The highest-paid university vice-chancellors in South Africa

 ·10 Jun 2024

The findings of the Council on Higher Education’s Inquiry into the Remuneration of University Vice-Chancellors (VCs) and Senior Executive Managers has painted a picture of which universities allocate the most funds to their VCs.

Earlier this year, Parliament’s portfolio committee on Higher Education, Science and Technology received the final report, which was requested by the minister in January 2020 due to a “growing public concern that executive compensation may be ‘excessive’.”

It is important to note that this is based on data from several years ago (covering data from 2005 to 2019), and thus likely to be higher for each VC.

Regardless, according to the Council of Higher Education’s 2024 report, the highest-paid VC in South Africa was at the University of Johannesburg (UJ), earning over R7.16 million (total cost to company).

University of Johannesburg Campus

This is followed by the University of South Africa (UNISA) (R5.26 million), Stellenbosch University (SU) (R5.23 million), University of Zululand (UZ) (R4.83 million), University of Limpopo (UL) (R4.65 million), and University of the Witwatersrand (Wits) (R4.58 million).

Conversely, the University of Venda’s (UV’s) VC was the lowest remunerated out of 26 investigated universities, at R3.03 million.

The full list by the Council of Higher Education can be found below:

Vice Chancellor Remuneration 2019

Remuneration of Vice-Chancellors in South Africa (2019). Source: Council on Higher Education

The probe found that there were no “clear and definitive correlations between a vice-chancellor’s basic salary and the financial management and health of their university.”

There was also an identified mismatch between what universities were paying their top brass and the knowledge output, particularly the number of research publications, and master’s and doctoral graduates.

Additionally, “some but not all VCs and senior executives enjoy several fringe benefits – which were not always declared – such as university houses, vehicles, drivers, security and cleaning staff. In certain instances, universities pay housing fringe benefit taxes on behalf of their VCs,” read the report.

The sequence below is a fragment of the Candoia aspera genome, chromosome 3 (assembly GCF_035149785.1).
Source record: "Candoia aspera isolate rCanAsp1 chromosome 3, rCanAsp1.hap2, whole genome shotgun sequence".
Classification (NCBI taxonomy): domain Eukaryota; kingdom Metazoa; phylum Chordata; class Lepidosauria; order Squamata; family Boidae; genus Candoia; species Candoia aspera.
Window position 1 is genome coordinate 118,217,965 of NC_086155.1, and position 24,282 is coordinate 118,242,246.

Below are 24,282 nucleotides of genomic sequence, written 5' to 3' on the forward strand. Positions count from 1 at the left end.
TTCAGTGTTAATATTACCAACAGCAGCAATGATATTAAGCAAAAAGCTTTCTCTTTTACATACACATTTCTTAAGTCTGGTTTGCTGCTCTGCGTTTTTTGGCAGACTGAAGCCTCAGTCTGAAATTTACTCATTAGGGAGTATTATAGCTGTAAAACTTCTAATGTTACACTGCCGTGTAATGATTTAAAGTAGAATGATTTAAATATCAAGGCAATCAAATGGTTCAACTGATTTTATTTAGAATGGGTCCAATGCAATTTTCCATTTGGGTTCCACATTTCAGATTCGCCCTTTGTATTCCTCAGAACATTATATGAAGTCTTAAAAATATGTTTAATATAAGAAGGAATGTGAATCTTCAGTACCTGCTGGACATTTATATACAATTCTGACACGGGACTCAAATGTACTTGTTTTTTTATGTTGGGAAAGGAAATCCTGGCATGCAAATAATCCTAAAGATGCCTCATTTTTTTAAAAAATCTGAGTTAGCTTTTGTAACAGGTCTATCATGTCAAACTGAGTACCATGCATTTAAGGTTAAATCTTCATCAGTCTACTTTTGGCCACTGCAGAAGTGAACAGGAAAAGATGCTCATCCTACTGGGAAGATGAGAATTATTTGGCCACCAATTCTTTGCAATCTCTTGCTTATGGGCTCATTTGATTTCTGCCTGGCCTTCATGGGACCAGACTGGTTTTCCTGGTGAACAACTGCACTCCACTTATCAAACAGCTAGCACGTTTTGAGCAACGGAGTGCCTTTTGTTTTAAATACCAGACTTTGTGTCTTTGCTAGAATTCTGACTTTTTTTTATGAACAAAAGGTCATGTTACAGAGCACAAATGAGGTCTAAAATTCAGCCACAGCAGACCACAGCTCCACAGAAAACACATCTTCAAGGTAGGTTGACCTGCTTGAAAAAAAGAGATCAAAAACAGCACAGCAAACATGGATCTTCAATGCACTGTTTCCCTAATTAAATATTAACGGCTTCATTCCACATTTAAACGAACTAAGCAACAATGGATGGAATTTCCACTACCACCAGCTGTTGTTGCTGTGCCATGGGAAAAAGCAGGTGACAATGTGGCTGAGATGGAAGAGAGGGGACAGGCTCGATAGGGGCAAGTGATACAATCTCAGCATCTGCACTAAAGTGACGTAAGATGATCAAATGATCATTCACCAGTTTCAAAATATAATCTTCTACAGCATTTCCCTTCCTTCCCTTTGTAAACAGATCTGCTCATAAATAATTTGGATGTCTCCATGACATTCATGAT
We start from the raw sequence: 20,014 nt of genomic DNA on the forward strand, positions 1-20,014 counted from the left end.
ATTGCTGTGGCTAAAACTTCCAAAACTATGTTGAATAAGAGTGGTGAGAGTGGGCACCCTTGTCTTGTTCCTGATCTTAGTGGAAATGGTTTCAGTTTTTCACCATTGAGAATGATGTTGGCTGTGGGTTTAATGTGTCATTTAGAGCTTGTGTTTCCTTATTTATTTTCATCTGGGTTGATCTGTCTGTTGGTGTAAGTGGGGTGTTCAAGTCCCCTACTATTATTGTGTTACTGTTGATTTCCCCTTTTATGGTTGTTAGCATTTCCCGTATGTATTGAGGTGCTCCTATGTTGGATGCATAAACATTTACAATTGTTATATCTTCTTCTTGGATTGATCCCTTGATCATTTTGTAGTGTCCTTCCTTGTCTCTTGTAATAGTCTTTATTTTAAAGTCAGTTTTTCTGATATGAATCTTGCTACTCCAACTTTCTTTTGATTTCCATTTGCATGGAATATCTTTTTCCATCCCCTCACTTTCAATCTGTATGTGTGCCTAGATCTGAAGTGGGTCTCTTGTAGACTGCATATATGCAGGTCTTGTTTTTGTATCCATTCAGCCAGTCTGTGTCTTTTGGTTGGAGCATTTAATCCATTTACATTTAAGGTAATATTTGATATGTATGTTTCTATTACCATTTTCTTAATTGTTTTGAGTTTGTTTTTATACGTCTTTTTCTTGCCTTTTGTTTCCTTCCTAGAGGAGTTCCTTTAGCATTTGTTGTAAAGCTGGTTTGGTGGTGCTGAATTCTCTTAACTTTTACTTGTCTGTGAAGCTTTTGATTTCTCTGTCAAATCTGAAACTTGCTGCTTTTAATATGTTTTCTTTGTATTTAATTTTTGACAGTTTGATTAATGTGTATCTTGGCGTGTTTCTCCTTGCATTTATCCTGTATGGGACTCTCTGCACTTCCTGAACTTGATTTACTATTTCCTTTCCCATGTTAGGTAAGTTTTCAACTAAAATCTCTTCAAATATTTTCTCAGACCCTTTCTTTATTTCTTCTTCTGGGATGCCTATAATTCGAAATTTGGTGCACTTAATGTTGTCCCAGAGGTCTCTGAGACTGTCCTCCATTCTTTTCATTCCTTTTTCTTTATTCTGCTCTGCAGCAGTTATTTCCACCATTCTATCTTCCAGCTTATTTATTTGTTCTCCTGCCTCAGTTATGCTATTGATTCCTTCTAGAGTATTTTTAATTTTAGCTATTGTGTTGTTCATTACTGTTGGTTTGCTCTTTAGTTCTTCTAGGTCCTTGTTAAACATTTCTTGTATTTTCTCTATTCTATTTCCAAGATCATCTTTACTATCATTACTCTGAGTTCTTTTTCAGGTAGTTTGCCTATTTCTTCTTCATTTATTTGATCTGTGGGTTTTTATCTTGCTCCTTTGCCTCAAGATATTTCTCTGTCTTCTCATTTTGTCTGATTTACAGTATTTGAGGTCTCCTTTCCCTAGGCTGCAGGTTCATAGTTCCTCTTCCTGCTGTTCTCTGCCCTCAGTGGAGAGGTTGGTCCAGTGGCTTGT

From 2005 to 2019, VCs’ median basic salary grew from R821,185 to R2,785,633, which is a 239% increase and, when compared with inflation, the real annual increase is 3 percentage points on average.

However, almost all universities think that executive remuneration “should reflect institutional performance, and that VCs and executives should be rewarded for exceptional, and disciplined for substandard, performance,” read the report.

The Council on Higher Education said that “at most universities, VCs’ and senior executives’ remuneration packages are decided by a relatively small group of individuals in the form of a Remuneration Committee whose deliberations are not always disclosed to the full Council.”

“Most but not all VCs sign annual performance agreements and are formally performance evaluated [and] at more than a third of universities, the Chairperson of Council singlehandedly conducts the performance evaluation of the Vice-Chancellor,” it added.

Most chairpersons, who most often decide on the salary increases, believe that the regular award of above-inflation increases to VCs was justified by the need to compete with other institutions and attract, retain and reward skilled staff.

Update: The article has been updated to emphasise and highlight the year the salary data was taken from.

Read: The 11 best universities in South Africa – with two climbing the global rankings

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